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An empirical investigation of direct and iterated multistep conditional forecasts

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  • Michael W. McCracken
  • Joseph T. McGillicuddy

Abstract

When constructing unconditional point forecasts, both direct and iterated multistep (DMS and IMS) approaches are common. However, in the context of producing conditional forecasts, IMS approaches based on vector autoregressions are far more common than simpler DMS models. This is despite the fact that there are theoretical reasons to believe that DMS models are more robust to misspecification than are IMS models. In the context of unconditional forecasts, Marcellino et al. (Journal of Econometrics, 2006, 135, 499–526) investigate the empirical relevance of these theories. In this paper, we extend that work to conditional forecasts. We do so based on linear bivariate and trivariate models estimated using a large dataset of macroeconomic time series. Over comparable samples, our results reinforce those in Marcellino et al.: the IMS approach is typically a bit better than DMS with significant improvements only at longer horizons. In contrast, when we focus on the Great Moderation sample we find a marked improvement in the DMS approach relative to IMS. The distinction is particularly clear when we forecast nominal rather than real variables where the relative gains can be substantial.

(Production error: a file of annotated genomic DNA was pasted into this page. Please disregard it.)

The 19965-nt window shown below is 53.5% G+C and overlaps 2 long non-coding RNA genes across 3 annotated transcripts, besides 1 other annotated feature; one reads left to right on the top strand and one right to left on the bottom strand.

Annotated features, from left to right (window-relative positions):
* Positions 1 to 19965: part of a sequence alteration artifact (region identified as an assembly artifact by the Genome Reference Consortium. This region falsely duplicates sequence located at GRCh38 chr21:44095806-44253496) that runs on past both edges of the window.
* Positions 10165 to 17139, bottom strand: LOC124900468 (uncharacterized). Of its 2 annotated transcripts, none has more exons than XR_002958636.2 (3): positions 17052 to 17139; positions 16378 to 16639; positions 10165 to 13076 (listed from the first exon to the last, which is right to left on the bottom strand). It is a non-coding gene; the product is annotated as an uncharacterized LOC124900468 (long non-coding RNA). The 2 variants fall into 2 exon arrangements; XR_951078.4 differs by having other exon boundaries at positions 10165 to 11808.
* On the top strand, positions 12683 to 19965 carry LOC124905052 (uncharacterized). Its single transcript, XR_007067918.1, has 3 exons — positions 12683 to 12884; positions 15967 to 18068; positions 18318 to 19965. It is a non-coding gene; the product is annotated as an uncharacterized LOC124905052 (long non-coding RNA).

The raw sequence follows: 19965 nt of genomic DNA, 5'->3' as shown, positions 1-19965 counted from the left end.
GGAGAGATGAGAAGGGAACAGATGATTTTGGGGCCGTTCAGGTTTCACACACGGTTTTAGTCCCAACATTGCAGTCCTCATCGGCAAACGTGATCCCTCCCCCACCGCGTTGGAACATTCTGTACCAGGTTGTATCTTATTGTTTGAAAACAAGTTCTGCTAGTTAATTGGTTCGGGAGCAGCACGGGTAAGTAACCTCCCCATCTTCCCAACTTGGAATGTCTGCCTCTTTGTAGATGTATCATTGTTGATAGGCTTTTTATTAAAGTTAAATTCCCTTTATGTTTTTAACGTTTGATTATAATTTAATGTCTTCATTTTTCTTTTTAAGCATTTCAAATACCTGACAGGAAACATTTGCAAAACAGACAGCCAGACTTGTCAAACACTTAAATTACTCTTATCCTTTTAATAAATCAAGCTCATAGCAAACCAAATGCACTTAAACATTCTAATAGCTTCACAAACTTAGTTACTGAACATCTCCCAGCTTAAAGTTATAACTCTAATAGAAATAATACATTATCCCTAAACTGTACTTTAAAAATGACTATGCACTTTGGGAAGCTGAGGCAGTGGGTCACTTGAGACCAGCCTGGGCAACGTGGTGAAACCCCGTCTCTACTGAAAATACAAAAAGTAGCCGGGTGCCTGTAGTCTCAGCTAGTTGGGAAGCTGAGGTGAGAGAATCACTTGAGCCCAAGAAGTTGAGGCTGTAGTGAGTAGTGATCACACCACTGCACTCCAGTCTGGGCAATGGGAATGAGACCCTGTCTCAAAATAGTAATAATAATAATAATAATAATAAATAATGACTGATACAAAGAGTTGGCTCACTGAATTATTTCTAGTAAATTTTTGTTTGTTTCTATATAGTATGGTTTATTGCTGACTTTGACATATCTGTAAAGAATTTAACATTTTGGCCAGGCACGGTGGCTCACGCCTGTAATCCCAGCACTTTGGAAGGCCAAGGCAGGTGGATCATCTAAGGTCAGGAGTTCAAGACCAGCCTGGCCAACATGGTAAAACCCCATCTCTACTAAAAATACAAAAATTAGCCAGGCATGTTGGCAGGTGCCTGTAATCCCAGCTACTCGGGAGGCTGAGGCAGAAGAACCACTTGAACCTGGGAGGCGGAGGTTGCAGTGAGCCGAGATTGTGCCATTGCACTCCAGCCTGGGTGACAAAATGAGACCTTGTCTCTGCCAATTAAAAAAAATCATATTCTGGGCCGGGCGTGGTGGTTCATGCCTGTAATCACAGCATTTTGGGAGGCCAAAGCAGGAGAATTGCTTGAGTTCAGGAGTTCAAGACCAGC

Suggested Citation

  • Michael W. McCracken & Joseph T. McGillicuddy, 2019. "An empirical investigation of direct and iterated multistep conditional forecasts," Journal of Applied Econometrics, John Wiley & Sons, Ltd., vol. 34(2), pages 181-204, March.
  • Handle: RePEc:wly:japmet:v:34:y:2019:i:2:p:181-204
    DOI: 10.1002/jae.2668
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    Cited by:

    1. Michael W. McCracken & Joseph McGillicuddy & Michael T. Owyang, 2019. "Binary Conditional Forecasts," Working Papers 2019-029, Federal Reserve Bank of St. Louis, revised Apr 2021.

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    JEL classification:

    • C12 - Mathematical and Quantitative Methods - - Econometric and Statistical Methods and Methodology: General - - - Hypothesis Testing: General
    • C32 - Mathematical and Quantitative Methods - - Multiple or Simultaneous Equation Models; Multiple Variables - - - Time-Series Models; Dynamic Quantile Regressions; Dynamic Treatment Effect Models; Diffusion Processes; State Space Models
    • C52 - Mathematical and Quantitative Methods - - Econometric Modeling - - - Model Evaluation, Validation, and Selection
    • C53 - Mathematical and Quantitative Methods - - Econometric Modeling - - - Forecasting and Prediction Models; Simulation Methods

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